Watch Jeff Bezos’ space company Blue Origin launch its space tourism rocket2 min read

Blue Origin plans to launch its reusable, suborbital rocket New Shepard, carrying a space capsule equipped with a dummy and a handful of scientific experiments, to the edge of space for the eighth time.

Blue Origin’s New Shepard spacecraft launches in 2016. (Blue Origin)

Thunder storms have delayed the launch slightly to 11:15 am ET/10:15 am CT. Founder Jeff Bezos says this launch will be shared live with the public, starting about 15 minutes before an expected launch time. We’ll embed the video here when it goes live.

Today’s flight, from the company’s Texas test facility, is expected to last about 20 minutes and reach roughly 100 kilometers above the earth. Both the rocket booster and space capsule will return to earth; Blue will further refine the capsule for human flight later this year.

The capsule will also carry a half dozen experiments that will benefit from spending several minutes in microgravity while the capsule free falls at the peak of its ballistic trajectory. The experiments test systems such as wi-fi and life-support for future space missions, as well as instruments designed to study distant stars and meteorites. Finding a way to get experiments into this environment is a historical challenge for space researchers, and they are willing to spend hundreds of thousands of dollars to to do it.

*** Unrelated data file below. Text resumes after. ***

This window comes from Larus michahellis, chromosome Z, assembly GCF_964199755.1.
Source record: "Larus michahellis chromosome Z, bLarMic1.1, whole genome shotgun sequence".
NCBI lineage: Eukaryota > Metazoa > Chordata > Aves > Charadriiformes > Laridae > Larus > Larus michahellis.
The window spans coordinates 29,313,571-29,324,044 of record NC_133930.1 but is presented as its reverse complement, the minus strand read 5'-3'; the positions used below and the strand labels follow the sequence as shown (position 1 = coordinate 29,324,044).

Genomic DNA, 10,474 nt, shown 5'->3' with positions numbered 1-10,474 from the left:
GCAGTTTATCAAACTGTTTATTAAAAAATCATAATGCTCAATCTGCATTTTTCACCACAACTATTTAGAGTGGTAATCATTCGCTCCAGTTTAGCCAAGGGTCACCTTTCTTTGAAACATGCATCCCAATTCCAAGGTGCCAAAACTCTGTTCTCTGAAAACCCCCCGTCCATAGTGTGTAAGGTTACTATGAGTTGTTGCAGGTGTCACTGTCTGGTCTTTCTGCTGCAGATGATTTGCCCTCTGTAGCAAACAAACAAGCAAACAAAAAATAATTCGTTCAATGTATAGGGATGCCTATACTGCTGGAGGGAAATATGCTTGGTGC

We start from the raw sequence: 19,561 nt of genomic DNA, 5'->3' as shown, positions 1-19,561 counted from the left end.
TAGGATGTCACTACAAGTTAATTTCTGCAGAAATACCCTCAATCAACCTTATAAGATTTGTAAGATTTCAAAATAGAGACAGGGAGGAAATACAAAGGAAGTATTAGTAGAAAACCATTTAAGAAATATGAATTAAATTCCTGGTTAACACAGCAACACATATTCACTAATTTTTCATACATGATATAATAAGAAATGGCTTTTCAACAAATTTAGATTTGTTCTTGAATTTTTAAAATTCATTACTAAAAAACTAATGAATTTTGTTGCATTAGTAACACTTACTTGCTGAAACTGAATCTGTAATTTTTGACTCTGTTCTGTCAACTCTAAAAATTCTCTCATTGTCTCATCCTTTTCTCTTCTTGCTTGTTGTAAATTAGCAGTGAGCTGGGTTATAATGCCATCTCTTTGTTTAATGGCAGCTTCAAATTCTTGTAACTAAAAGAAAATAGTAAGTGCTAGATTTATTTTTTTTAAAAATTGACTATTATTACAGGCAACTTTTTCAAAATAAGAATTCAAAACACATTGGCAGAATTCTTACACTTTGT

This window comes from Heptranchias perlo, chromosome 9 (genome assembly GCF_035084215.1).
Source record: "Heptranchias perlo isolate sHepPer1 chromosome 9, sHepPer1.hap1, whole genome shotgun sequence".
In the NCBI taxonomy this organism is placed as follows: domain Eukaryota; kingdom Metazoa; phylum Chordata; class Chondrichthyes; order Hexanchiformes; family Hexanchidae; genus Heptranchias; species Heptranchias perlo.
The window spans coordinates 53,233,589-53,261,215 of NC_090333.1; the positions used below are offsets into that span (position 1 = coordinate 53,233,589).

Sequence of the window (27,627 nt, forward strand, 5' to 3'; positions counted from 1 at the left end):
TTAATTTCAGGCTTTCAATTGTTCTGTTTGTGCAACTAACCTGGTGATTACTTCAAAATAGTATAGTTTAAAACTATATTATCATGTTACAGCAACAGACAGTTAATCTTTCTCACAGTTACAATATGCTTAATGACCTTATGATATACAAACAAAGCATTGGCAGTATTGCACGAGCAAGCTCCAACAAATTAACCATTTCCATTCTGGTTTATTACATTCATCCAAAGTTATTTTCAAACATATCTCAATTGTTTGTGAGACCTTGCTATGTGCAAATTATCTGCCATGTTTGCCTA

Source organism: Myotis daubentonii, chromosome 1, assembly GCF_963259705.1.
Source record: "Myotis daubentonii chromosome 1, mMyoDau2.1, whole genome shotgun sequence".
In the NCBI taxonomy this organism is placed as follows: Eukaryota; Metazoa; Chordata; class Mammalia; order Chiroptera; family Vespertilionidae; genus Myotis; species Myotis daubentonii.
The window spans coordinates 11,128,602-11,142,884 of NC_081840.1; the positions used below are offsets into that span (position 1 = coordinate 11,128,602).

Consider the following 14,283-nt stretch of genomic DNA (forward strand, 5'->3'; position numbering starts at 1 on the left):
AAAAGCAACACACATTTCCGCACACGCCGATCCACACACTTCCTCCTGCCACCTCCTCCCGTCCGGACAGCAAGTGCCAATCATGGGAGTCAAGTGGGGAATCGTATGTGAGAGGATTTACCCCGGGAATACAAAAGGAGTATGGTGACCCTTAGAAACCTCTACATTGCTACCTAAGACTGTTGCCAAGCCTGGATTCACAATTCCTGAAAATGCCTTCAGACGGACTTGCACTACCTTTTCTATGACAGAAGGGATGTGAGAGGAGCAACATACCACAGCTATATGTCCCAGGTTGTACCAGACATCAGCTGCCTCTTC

This is the eighth launch of the New Shepard design, which debuted in 2015, and the second launch for this particular vehicle, which was built last year. Bezos says his company hopes to fly humans into space in 2018 and will soon begin flying regular trips ferrying luxury tourists to the edge of space. They’ll be writing their own rules as the new private space industry emerges.

The effort will inform the technology and prepare the public for Blue’s long-term goal of supporting millions of people living and working in space.


This the second time the company has shared a flight test in real-time, following a demonstration of its in-flight escape system in 2016. Compared to its rival, Elon Musk’s SpaceX, Blue has kept its work under wraps. The New Shepard, while an award-winning piece of space technology, is a smaller and less extreme vehicle than the Falcon 9 rocket that has proven to be Musk’s workhorse.

Blue Origin won’t be stopping with New Shepard and the routine space tourism; it’s also developing a powerful new engine and rocket for missions into orbit that will compete directly with SpaceX and the rest of the launch-vehicle industry.

Sebastien Clarke
Sebastien Clarke

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